By Charl Malan
Senior Metals and Mining Analyst
- We believe the global resource transition is at an inflection point, creating long-term investment opportunities for several raw materials.
- It is essential to recognize the increased risk to the global supply of “green metals.”*
- The risk of a weaker supply has the potential to be a defining issue in 2023.
In our recent educational video, Get to Know Green Metals, we take a closer look at lithium and its role in the global resource transition.
Get to Know Green Metals: Lithium
In 2023 so far there have been frequent headlines about the risks that social, environmental, and geopolitical issues, ore grade, and drought bring to mining. These headlines span the globe and affect the supply of a number of green metals.
Global copper mine supply estimates for 2023 are approximately 23 million tonnes (“Mt”)1, but we believe this figure is now under threat. In the past several months, supply estimates have been revised downward by 350 thousand tonnes (“kt”), or 1.5% of global supply. Thus, the supply/demand balance has swung from a 170 kt surplus to a 180 kt deficit.
The threats, by country (and related cause), in order of the severity of their potential risk to supply, are:
Peru (Social Unrest): At 2.4 Mt, or approximately 11% of global supply in 2022, Peru is the world’s second-largest copper-producing nation. As the country’s worst and most violent political unrest in the past 20 years continues to escalate, mines have been forced either to halt or operate at partial capacity. Accordingly to The National Society of Mining and Energy2, about 30% of Peruvian copper production is at risk—a figure equivalent to approximately 3% of global supply.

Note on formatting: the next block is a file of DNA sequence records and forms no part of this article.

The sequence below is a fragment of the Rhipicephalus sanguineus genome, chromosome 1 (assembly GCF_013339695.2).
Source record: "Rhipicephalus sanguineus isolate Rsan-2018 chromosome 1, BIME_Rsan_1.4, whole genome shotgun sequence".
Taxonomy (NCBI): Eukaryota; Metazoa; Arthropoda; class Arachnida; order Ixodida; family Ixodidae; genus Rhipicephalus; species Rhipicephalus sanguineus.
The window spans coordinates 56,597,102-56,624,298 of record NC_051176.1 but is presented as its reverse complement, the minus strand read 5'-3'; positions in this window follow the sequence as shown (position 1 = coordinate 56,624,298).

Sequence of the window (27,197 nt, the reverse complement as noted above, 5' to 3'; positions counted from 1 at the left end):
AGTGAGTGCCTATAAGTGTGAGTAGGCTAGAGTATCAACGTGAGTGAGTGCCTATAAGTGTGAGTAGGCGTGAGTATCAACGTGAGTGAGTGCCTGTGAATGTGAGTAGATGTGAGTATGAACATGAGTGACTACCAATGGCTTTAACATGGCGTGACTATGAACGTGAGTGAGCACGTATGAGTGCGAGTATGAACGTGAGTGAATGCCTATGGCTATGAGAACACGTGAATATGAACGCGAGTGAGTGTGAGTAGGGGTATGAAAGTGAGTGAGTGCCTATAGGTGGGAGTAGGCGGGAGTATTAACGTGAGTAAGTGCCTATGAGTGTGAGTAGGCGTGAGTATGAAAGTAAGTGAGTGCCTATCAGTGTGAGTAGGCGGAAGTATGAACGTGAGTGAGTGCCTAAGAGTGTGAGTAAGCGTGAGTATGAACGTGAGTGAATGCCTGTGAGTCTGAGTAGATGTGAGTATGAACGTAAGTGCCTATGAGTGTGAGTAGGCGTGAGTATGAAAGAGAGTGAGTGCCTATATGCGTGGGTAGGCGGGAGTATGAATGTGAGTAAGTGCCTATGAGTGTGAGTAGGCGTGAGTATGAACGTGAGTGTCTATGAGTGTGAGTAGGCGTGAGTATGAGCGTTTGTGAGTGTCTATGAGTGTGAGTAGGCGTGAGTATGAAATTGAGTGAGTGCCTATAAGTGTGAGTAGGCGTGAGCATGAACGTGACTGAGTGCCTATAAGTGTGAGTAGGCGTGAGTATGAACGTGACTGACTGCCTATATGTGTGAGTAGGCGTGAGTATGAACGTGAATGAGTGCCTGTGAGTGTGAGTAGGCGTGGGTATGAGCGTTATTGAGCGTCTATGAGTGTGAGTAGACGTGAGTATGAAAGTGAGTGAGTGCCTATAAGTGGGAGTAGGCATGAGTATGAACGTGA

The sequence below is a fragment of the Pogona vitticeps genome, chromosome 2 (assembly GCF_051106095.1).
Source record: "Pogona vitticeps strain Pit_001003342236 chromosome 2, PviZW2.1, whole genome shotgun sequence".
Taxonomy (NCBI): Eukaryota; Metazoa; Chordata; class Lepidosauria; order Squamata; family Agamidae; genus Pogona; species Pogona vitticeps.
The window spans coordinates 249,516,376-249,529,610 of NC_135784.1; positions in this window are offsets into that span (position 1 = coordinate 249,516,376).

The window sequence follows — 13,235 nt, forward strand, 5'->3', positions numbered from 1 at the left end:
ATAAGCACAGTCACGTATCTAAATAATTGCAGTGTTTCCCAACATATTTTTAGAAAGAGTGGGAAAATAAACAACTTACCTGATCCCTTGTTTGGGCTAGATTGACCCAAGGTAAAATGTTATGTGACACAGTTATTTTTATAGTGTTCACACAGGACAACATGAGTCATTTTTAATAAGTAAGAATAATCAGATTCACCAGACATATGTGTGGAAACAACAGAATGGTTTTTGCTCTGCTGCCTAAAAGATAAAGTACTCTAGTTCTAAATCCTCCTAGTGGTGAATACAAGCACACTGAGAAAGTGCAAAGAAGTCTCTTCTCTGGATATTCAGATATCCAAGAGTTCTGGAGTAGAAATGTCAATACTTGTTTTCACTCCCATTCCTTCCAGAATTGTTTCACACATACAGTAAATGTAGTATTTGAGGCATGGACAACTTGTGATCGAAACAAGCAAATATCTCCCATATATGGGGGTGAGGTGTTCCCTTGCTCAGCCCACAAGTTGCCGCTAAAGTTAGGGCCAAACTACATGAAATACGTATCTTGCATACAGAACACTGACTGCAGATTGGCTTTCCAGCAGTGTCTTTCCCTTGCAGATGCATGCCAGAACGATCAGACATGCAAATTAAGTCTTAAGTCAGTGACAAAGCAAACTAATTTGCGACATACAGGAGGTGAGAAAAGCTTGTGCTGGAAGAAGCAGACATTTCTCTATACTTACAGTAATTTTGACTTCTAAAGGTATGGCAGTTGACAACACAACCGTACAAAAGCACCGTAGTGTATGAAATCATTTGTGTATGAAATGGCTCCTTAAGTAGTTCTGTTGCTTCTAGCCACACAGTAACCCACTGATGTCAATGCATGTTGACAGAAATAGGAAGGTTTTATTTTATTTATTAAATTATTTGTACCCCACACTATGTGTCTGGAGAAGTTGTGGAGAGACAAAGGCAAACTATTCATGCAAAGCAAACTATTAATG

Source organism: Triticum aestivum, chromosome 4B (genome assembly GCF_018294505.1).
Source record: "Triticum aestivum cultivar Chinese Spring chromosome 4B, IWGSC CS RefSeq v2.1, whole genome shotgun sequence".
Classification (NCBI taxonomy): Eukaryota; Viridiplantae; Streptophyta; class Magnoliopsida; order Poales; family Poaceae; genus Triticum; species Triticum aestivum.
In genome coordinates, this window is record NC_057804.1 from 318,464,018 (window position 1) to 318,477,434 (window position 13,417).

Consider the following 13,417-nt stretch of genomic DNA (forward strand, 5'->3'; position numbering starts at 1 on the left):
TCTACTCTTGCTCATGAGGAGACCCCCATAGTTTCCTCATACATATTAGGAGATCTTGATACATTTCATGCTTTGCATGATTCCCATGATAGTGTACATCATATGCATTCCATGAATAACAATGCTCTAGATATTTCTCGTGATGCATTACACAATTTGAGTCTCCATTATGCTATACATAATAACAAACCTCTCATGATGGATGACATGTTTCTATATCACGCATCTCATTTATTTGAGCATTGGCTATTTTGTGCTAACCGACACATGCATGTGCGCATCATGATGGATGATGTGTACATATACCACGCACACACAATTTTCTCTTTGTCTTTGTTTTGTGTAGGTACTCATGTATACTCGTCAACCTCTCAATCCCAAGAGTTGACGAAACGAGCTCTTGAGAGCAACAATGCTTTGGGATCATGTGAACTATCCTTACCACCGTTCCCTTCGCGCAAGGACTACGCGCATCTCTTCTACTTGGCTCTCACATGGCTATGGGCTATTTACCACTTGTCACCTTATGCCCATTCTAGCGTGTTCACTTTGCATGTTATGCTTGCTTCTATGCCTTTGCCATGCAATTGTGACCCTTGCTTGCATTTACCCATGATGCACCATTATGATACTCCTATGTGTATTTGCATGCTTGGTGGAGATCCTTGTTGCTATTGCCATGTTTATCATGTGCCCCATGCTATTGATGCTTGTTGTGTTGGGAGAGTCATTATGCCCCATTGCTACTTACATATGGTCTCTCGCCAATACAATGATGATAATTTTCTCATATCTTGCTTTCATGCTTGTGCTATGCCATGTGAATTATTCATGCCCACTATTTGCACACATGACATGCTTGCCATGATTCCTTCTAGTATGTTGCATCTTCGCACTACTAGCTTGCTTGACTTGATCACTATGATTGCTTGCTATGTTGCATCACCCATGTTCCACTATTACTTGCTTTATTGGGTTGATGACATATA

This, then, begs the question of how the current instability will impact long-term investment in Peruvian mining as it could place 20 new projects (a combined 1.7 Mt of copper supply) at risk between 2026 and 2028.3
Copper Production 2022
Source: BMO Capital Markets as of December 2022.
Chile (Operational Concerns): Chile was the world’s largest copper producer in 2022 at 5.3 Mt or approximately 25% of global supply. Operational issues are weighing on supply. Issues such as water shortages, deeper mines and ore grade deterioration have resulted in copper production falling well below the country’s prior five-year average (see chart below). The net annual impact on supply is estimated at approximately 350 Kt, equivalent to approximately 1.5% of global supply.
Chile Copper Production (Kt per Month)
Source Bloomberg, VanEck as of December 2022.
Meanwhile, state-owned Codelco, the world’s largest copper producer, reported full-year 2022 copper production of 1.44 Mt, 10% less than in 2021. While, separately, mines such as Los Bronces and Collahausi (4% of global supply combined) have recently reduced their 2023 and 2024 production guidance.
Panama (Regulatory Bottlenecks): In December 2022, the government of Panama demanded that Cobre Panama (accounting for 350 kt or 1.6% of global supply in 2022) halt production after a deadline for a new mining contract and tax/royalty regime expired. Although operations have continued, negotiations are tough and could drag on, increasing the risk to global supply.
Zambia (Resource Rationing): In 2023, the country is projected to produce approximately 950 kt (4% of global supply) of copper. However, little rainfall in the current wet season limits electricity generation as the country derives some 75% of its electricity from hydropower. As a result, severe rationing of electricity supply to households and industries is now being rolled out, putting copper production at risk.
United States (Land Rights Issues): General Motors announced it would invest $650 million in a U.S.-based lithium project.4 If built, this could become the largest lithium mine in the country and, on current figures, account for approximately 5% of global supply. It would also be a significant step toward helping secure domestic supply.